I had the likes of Mike Jenkins, Misha, Eddie Hall, Nagy Ákos and Warrick Brant in my group, all very experienced boys, all come from strong sporting backgrounds, and all really nice guys. So before I had even started I knew my chances considering I had only been in the sport 3 years and only sport I did before that was club rugby on the weekends.
Overall I was happy with how it went, I will always want to be better at everything, so even events I did well in I still wasn’t happy with myself.
It was nice to try events I hadn’t done before like the keg toss, reverse vikings and the axle squat. WSM is completely different to any comp I had ever done so just being there and seeing how everyone prepares is always interesting.
However for my first year I just wanted to get the experience, get to know the guys I had watched for the past 3 years and admired, and get any tips and advice I could.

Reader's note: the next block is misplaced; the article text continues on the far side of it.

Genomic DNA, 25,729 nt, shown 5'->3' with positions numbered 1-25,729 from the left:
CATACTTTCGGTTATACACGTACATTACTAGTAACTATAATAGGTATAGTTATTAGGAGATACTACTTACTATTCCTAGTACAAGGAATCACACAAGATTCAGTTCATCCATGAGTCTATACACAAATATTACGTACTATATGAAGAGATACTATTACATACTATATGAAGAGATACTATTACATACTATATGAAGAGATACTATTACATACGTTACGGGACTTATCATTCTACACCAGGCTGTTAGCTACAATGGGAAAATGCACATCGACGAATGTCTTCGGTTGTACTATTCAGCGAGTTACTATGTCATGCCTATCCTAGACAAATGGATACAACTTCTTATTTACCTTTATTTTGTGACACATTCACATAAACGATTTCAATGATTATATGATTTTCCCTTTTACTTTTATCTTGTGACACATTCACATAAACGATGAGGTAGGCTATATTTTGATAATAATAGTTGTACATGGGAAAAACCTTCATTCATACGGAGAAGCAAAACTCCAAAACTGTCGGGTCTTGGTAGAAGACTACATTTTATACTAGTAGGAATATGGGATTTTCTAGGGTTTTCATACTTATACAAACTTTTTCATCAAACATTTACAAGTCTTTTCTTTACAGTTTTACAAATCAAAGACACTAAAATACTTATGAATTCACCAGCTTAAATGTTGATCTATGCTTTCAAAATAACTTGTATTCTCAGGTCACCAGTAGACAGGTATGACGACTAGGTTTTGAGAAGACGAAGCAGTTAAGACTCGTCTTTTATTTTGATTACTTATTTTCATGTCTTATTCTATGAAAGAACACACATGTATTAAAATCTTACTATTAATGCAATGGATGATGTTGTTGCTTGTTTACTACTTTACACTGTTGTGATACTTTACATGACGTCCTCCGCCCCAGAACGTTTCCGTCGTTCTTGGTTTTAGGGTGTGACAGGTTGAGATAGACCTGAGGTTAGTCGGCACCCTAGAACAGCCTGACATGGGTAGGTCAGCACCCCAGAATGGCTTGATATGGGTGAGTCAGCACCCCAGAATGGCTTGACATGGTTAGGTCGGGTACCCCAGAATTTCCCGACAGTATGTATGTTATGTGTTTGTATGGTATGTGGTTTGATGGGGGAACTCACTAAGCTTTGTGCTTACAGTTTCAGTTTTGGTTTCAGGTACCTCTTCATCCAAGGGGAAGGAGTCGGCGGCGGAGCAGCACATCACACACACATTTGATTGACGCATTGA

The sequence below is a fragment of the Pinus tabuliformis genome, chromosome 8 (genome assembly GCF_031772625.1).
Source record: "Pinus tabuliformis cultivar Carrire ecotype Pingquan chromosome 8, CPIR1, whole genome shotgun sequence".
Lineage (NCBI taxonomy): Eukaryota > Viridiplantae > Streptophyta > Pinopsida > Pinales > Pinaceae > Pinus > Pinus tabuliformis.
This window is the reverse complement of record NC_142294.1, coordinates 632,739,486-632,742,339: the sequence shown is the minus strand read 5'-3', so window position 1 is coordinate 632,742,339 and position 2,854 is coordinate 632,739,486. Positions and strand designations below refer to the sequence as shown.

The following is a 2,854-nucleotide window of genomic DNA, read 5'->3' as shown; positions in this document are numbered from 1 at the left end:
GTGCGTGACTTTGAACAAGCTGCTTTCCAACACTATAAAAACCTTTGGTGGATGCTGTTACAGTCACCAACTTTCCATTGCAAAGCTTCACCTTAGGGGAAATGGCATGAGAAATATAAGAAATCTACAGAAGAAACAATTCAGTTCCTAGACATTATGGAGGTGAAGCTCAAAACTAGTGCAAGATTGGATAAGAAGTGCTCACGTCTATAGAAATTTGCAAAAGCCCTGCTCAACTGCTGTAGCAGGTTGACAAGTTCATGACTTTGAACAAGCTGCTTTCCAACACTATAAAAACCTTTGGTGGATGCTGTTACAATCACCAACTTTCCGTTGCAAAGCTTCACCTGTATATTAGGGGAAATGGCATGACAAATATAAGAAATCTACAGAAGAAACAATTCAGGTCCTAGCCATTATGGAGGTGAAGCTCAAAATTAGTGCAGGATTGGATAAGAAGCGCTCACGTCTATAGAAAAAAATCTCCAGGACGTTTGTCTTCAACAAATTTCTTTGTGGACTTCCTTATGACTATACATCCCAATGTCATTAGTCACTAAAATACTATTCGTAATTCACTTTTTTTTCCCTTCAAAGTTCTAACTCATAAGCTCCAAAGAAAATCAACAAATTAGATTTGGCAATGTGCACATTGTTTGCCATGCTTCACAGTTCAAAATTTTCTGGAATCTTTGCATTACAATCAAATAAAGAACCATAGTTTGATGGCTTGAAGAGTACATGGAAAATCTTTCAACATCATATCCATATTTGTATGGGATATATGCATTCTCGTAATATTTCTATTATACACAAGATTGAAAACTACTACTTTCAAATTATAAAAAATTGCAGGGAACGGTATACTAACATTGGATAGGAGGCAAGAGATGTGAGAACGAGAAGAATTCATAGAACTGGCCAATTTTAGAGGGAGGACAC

Phil Burgess: What competition result is the one you are most proud of, and what are your competitive plans for 2014?
Lloyd Renals: Without a doubt winning 2011 England’s Strongest Man is my best title, 2010 Britain’s Most Powerful Novice was my first win, so a really important competition for me.
Coming 2nd at 2012 UK’s strongest man and winning 2013 London’s Strongest Man will always be the competition that started my WSM journey.
I have learnt something from every competition I have done to date.
Next year I would like to get back to World’s Strongest Man and get more experience but next year I’ll be a bit stronger, faster, fitter and wiser.
I always want to win England’s Strongest Man, South of England’s Strongest Man and win UK’s Strongest Man. They are always good titles to get and they make the hard work worth it.
Ultimately my goals for next year aren’t really competition results, they are my lifts so I want a 400kg deadlift, 360kg squat, 190-200 overhead press, 400 yoke under 25 secs for 30 m, 100kg+ dumbbell, and many more.
Phil Burgess: What do you want for Christmas? And how will you be spending Christmas this year?
Lloyd Renals: I’ve been asked this alot and I can honestly say all I want for Christmas is”